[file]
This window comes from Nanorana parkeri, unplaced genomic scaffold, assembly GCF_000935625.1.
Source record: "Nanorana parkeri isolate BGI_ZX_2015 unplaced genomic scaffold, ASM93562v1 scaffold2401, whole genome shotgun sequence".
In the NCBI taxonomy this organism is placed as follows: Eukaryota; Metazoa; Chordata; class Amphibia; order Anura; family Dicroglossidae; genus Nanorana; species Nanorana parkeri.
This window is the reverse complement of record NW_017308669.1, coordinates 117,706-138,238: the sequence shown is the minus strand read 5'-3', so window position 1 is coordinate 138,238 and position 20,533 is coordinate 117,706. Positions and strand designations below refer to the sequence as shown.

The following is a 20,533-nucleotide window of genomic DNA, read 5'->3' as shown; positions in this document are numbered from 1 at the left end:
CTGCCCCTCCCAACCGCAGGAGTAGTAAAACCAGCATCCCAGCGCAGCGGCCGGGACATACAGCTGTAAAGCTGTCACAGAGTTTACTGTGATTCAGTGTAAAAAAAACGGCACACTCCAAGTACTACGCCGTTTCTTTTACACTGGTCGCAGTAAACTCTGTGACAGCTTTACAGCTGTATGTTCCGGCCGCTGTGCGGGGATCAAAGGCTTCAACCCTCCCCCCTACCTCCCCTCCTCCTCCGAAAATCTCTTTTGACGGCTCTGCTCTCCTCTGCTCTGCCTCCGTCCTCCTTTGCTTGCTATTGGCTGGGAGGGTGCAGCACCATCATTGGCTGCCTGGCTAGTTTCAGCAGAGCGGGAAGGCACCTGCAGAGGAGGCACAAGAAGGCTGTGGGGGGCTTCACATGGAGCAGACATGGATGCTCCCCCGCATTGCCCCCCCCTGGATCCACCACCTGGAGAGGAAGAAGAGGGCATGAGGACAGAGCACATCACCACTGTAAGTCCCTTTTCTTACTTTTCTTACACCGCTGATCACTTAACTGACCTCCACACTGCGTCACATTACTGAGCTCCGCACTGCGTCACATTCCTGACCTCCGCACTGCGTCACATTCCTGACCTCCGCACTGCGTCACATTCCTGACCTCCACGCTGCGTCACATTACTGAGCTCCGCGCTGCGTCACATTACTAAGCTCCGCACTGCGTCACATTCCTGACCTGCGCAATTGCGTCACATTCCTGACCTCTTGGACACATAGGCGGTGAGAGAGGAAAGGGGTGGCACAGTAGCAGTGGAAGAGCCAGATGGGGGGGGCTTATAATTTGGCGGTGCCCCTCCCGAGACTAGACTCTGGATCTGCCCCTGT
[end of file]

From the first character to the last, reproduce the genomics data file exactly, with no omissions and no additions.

This window comes from Nanorana parkeri, unplaced genomic scaffold, assembly GCF_000935625.1.
Source record: "Nanorana parkeri isolate BGI_ZX_2015 unplaced genomic scaffold, ASM93562v1 scaffold2401, whole genome shotgun sequence".
In the NCBI taxonomy this organism is placed as follows: Eukaryota; Metazoa; Chordata; class Amphibia; order Anura; family Dicroglossidae; genus Nanorana; species Nanorana parkeri.
This window is the reverse complement of record NW_017308669.1, coordinates 117,706-138,238: the sequence shown is the minus strand read 5'-3', so window position 1 is coordinate 138,238 and position 20,533 is coordinate 117,706. Positions and strand designations below refer to the sequence as shown.

The following is a 20,533-nucleotide window of genomic DNA, read 5'->3' as shown; positions in this document are numbered from 1 at the left end:
CTGCCCCTCCCAACCGCAGGAGTAGTAAAACCAGCATCCCAGCGCAGCGGCCGGGACATACAGCTGTAAAGCTGTCACAGAGTTTACTGTGATTCAGTGTAAAAAAAACGGCACACTCCAAGTACTACGCCGTTTCTTTTACACTGGTCGCAGTAAACTCTGTGACAGCTTTACAGCTGTATGTTCCGGCCGCTGTGCGGGGATCAAAGGCTTCAACCCTCCCCCCTACCTCCCCTCCTCCTCCGAAAATCTCTTTTGACGGCTCTGCTCTCCTCTGCTCTGCCTCCGTCCTCCTTTGCTTGCTATTGGCTGGGAGGGTGCAGCACCATCATTGGCTGCCTGGCTAGTTTCAGCAGAGCGGGAAGGCACCTGCAGAGGAGGCACAAGAAGGCTGTGGGGGGCTTCACATGGAGCAGACATGGATGCTCCCCCGCATTGCCCCCCCCTGGATCCACCACCTGGAGAGGAAGAAGAGGGCATGAGGACAGAGCACATCACCACTGTAAGTCCCTTTTCTTACTTTTCTTACACCGCTGATCACTTAACTGACCTCCACACTGCGTCACATTACTGAGCTCCGCACTGCGTCACATTCCTGACCTCCGCACTGCGTCACATTCCTGACCTCCGCACTGCGTCACATTCCTGACCTCCACGCTGCGTCACATTACTGAGCTCCGCGCTGCGTCACATTACTAAGCTCCGCACTGCGTCACATTCCTGACCTGCGCAATTGCGTCACATTCCTGACCTCTTGGACACATAGGCGGTGAGAGAGGAAAGGGGTGGCACAGTAGCAGTGGAAGAGCCAGATGGGGGGGGCTTATAATTTGGCGGTGCCCCTCCCGAGACTAGACTCTGGATCTGCCCCTGT